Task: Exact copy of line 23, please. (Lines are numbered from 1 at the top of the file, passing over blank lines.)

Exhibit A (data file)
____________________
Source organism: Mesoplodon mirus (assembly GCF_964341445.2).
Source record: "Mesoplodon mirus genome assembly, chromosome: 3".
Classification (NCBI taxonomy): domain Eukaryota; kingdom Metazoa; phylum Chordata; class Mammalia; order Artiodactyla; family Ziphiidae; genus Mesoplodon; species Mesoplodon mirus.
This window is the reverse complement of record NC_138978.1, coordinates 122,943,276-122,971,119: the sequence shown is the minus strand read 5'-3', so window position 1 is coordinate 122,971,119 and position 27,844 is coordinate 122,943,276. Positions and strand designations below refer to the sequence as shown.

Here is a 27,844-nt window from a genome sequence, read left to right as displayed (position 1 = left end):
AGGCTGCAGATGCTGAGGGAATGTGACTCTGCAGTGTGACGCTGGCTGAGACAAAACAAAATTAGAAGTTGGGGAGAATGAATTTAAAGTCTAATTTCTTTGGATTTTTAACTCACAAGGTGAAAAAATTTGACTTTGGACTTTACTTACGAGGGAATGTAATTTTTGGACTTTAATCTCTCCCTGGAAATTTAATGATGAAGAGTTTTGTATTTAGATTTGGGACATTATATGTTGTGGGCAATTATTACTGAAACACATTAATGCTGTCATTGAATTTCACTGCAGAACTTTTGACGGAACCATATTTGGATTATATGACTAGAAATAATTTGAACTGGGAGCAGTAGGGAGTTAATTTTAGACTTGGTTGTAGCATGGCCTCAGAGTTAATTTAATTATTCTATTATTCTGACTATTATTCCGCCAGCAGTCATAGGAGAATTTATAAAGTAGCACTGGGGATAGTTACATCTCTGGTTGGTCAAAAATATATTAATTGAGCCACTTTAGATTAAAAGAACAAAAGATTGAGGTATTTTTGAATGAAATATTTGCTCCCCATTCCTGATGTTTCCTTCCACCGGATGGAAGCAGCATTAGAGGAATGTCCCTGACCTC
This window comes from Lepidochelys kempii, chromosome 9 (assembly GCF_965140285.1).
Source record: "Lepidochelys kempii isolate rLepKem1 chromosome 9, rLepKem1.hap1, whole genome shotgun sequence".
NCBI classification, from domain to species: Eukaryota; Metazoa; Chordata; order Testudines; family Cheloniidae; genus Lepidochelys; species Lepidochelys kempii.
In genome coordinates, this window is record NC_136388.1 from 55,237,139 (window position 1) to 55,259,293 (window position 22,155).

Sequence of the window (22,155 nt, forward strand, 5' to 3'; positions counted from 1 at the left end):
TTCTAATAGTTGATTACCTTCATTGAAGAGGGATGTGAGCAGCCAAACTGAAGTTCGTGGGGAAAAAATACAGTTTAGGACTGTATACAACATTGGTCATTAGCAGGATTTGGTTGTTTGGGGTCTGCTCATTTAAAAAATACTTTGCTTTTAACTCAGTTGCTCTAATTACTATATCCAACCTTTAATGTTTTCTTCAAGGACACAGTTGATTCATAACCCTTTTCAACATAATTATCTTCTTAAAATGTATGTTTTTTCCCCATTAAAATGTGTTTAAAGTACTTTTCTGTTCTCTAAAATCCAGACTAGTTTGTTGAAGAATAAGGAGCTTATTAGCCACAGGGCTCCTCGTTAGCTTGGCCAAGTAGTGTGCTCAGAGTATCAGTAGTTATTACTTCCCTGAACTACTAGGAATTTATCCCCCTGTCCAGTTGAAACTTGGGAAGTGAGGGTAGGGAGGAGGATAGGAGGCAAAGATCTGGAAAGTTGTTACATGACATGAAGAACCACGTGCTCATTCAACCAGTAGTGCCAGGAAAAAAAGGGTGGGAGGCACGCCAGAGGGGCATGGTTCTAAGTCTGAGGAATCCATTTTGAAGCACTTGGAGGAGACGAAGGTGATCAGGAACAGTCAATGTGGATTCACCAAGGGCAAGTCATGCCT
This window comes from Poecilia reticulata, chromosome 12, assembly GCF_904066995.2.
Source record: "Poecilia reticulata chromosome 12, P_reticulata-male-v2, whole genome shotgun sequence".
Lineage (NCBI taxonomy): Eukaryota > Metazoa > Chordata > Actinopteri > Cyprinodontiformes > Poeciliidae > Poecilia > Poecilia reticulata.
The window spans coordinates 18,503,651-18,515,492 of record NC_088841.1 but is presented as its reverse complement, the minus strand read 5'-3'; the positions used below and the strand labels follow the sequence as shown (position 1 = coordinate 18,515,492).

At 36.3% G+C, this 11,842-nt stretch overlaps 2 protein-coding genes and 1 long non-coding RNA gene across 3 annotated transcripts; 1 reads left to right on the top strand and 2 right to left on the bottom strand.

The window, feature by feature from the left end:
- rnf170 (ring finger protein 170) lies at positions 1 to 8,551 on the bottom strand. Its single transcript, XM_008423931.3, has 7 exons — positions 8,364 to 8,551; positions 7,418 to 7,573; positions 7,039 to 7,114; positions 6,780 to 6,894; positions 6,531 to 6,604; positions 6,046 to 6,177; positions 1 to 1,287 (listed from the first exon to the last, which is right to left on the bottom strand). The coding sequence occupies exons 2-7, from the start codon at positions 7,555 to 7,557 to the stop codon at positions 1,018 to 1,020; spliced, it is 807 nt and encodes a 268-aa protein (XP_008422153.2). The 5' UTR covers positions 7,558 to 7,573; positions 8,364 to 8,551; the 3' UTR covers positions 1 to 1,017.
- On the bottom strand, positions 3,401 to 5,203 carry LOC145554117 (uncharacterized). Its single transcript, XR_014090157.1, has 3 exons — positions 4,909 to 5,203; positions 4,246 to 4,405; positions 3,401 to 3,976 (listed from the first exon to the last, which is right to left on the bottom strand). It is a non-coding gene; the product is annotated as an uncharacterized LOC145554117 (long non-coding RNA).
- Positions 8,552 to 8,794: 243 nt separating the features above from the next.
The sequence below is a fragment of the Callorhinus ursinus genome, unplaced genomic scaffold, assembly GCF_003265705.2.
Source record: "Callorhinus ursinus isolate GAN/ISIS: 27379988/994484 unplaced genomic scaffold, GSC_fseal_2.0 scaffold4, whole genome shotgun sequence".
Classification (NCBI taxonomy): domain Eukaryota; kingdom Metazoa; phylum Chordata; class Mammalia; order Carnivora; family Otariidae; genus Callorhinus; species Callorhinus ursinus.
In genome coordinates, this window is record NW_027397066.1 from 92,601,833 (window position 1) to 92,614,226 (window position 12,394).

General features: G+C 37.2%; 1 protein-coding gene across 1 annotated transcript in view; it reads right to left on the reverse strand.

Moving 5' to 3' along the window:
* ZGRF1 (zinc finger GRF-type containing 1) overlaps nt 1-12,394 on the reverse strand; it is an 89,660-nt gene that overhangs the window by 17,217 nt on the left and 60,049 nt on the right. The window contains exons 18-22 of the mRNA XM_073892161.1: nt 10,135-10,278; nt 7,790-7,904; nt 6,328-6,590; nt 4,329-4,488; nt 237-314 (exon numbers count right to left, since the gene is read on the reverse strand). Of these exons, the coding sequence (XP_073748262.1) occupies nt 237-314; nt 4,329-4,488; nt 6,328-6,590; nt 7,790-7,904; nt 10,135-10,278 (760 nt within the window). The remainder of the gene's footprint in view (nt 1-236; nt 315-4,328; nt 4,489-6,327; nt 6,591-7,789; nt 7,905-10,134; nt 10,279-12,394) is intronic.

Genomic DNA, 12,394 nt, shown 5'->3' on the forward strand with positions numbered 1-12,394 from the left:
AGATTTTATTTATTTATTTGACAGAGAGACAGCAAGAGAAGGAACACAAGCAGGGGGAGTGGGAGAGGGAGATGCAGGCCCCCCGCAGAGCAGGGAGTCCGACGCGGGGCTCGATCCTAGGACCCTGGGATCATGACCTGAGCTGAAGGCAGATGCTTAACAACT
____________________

Source record: "Callorhinus ursinus isolate GAN/ISIS: 27379988/994484 unplaced genomic scaffold, GSC_fseal_2.0 scaffold4, whole genome shotgun sequence".